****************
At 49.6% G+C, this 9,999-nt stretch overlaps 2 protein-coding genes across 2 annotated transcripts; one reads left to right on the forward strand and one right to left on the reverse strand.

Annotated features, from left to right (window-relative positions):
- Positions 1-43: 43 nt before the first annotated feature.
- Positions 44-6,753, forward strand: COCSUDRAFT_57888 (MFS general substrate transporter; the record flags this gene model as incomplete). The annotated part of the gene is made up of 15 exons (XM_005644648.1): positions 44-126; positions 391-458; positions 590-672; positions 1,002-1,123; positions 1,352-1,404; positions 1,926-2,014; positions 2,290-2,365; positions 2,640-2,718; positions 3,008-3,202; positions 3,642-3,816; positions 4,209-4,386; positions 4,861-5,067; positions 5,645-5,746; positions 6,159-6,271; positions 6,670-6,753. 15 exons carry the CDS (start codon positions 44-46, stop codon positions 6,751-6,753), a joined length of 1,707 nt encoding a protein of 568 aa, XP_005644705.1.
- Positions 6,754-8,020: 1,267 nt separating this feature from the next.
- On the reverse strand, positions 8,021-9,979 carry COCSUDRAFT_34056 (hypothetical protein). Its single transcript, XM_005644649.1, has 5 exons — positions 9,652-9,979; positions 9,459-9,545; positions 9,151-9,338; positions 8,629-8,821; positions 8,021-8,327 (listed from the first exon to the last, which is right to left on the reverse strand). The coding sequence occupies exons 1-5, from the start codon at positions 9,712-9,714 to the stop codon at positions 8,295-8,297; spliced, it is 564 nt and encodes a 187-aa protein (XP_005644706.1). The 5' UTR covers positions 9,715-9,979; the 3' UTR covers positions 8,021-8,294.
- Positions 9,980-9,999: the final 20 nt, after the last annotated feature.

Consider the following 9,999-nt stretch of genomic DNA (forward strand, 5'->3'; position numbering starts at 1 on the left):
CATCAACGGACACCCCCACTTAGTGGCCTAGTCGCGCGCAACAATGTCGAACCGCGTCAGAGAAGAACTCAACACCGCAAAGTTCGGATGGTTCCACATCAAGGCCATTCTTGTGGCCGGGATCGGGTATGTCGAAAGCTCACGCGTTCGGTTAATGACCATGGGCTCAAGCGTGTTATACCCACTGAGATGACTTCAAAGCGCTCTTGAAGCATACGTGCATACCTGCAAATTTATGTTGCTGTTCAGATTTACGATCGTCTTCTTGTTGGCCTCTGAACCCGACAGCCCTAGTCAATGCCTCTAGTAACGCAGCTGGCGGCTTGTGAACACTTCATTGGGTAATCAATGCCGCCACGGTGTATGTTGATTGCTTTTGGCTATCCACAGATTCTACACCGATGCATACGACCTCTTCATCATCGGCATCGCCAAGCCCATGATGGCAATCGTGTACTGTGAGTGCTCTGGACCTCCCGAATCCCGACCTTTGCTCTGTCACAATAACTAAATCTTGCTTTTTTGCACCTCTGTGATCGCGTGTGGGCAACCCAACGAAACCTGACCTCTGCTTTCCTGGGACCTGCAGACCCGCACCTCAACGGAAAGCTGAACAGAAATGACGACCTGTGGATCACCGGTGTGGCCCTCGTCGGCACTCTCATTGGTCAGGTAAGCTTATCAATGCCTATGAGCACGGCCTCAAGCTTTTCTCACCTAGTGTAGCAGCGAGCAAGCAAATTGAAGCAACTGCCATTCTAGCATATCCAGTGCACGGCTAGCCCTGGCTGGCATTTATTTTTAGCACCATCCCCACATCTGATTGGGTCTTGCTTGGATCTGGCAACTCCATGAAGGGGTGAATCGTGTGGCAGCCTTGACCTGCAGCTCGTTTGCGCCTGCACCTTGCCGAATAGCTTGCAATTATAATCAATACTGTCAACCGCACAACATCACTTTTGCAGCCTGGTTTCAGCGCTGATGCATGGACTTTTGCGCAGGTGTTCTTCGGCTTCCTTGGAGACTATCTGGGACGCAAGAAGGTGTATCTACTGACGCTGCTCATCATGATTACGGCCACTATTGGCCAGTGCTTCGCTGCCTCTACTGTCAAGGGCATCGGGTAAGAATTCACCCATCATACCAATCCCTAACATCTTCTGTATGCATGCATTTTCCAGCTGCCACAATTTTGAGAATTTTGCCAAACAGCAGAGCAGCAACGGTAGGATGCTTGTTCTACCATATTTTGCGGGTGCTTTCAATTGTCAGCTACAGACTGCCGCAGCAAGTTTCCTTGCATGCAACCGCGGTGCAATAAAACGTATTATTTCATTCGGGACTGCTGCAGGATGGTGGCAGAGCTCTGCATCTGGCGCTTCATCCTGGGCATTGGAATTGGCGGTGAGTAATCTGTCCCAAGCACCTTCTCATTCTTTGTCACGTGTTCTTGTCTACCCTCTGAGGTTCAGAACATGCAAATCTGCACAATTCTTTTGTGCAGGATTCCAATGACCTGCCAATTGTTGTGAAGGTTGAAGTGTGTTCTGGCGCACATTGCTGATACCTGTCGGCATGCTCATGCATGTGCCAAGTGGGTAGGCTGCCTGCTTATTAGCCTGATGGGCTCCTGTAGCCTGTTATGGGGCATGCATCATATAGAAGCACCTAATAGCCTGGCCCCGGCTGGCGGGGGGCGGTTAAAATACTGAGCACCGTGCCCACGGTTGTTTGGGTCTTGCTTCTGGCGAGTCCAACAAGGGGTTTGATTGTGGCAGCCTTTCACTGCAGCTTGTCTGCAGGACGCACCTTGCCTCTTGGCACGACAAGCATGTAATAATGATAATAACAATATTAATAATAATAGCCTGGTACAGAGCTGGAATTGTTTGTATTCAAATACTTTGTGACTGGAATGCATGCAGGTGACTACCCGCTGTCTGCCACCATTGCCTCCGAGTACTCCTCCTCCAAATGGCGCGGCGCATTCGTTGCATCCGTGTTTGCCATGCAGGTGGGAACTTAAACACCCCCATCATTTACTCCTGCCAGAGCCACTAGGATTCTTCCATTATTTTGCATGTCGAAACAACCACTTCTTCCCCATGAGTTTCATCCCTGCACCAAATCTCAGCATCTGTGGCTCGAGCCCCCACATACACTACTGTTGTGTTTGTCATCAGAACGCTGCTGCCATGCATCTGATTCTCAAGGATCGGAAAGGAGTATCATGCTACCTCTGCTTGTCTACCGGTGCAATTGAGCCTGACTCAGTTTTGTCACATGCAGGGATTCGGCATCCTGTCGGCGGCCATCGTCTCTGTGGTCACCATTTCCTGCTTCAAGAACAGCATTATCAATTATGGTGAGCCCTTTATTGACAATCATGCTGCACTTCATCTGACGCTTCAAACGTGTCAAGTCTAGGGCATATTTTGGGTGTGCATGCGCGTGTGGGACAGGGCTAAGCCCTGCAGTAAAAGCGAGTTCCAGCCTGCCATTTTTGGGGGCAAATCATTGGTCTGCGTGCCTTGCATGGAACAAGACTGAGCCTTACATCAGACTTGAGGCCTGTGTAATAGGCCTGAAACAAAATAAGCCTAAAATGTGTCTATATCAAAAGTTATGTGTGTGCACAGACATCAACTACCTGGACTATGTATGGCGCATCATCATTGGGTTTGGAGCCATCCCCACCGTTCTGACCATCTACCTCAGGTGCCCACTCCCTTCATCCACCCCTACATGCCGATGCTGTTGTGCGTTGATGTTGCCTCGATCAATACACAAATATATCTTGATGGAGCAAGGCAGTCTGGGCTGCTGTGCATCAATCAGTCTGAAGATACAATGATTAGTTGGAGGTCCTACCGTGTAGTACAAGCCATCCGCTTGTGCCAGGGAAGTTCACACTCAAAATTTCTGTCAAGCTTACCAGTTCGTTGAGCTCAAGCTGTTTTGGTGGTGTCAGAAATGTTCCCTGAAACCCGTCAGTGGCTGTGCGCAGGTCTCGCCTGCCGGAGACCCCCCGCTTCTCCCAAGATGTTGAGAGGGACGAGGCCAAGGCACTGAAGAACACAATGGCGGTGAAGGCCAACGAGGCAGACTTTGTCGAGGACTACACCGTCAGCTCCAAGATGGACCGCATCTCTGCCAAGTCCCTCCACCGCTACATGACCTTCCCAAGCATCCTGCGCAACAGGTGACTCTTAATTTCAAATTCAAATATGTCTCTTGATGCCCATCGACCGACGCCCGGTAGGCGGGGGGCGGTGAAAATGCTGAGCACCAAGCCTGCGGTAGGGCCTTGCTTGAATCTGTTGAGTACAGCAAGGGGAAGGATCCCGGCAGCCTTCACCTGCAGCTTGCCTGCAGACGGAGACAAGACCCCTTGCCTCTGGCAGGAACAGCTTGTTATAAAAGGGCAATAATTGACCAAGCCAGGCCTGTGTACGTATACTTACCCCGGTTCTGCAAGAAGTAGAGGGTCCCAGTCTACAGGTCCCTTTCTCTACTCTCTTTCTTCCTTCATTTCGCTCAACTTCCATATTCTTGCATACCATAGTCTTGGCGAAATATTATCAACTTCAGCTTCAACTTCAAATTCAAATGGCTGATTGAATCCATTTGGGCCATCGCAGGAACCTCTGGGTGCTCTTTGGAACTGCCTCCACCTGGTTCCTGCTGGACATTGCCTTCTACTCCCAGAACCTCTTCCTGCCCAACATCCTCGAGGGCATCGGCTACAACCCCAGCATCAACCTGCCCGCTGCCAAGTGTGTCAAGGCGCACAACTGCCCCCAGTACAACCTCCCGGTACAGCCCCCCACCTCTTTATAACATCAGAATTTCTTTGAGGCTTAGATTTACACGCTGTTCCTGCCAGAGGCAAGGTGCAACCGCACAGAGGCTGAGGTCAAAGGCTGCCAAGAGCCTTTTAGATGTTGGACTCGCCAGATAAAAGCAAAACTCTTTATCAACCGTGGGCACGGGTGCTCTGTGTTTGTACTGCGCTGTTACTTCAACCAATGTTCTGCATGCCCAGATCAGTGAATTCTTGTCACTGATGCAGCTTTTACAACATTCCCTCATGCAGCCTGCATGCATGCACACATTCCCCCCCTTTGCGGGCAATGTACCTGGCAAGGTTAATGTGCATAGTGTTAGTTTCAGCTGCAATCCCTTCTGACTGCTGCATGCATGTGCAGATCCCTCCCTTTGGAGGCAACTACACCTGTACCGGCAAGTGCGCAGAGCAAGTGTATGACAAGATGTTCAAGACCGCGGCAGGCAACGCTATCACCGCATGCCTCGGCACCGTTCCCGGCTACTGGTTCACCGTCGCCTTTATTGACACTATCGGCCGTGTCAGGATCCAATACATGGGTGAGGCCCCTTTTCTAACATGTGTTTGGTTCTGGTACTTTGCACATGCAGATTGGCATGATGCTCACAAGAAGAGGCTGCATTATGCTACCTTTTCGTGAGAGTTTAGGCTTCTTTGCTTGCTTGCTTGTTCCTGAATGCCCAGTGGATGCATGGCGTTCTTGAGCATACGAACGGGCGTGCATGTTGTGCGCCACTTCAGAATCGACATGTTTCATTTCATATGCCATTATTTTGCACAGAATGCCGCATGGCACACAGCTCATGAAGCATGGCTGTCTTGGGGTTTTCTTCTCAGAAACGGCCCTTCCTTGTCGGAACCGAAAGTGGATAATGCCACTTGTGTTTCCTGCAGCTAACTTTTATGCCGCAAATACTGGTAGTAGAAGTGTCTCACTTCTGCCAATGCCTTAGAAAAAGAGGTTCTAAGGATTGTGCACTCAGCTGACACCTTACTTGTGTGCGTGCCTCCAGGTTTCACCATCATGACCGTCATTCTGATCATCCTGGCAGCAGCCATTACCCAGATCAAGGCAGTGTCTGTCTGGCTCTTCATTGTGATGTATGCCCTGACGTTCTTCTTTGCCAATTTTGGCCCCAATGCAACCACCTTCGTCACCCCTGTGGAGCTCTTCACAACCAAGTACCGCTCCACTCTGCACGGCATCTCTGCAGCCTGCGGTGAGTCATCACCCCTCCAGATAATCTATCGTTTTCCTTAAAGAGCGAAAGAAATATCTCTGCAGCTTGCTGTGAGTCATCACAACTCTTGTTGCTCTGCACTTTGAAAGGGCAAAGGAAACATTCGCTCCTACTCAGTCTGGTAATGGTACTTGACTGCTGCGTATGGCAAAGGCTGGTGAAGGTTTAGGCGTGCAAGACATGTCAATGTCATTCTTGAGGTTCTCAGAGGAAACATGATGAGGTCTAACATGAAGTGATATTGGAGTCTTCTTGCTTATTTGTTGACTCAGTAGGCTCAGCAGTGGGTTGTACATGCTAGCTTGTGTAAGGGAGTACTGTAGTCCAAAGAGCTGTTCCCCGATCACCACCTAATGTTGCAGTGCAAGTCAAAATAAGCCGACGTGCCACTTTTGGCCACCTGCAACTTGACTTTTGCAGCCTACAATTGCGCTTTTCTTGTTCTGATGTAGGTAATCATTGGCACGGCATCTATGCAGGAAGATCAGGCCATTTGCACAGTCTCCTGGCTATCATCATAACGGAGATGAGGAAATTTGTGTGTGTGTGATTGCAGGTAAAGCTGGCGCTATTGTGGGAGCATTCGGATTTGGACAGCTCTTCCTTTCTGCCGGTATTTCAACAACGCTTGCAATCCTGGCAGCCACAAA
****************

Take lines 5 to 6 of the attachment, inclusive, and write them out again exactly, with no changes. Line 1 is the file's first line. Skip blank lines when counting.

- Positions 6,754-8,020: 1,267 nt separating this feature from the next.
- On the reverse strand, positions 8,021-9,979 carry COCSUDRAFT_34056 (hypothetical protein). Its single transcript, XM_005644649.1, has 5 exons — positions 9,652-9,979; positions 9,459-9,545; positions 9,151-9,338; positions 8,629-8,821; positions 8,021-8,327 (listed from the first exon to the last, which is right to left on the reverse strand). The coding sequence occupies exons 1-5, from the start codon at positions 9,712-9,714 to the stop codon at positions 8,295-8,297; spliced, it is 564 nt and encodes a 187-aa protein (XP_005644706.1). The 5' UTR covers positions 9,715-9,979; the 3' UTR covers positions 8,021-8,294.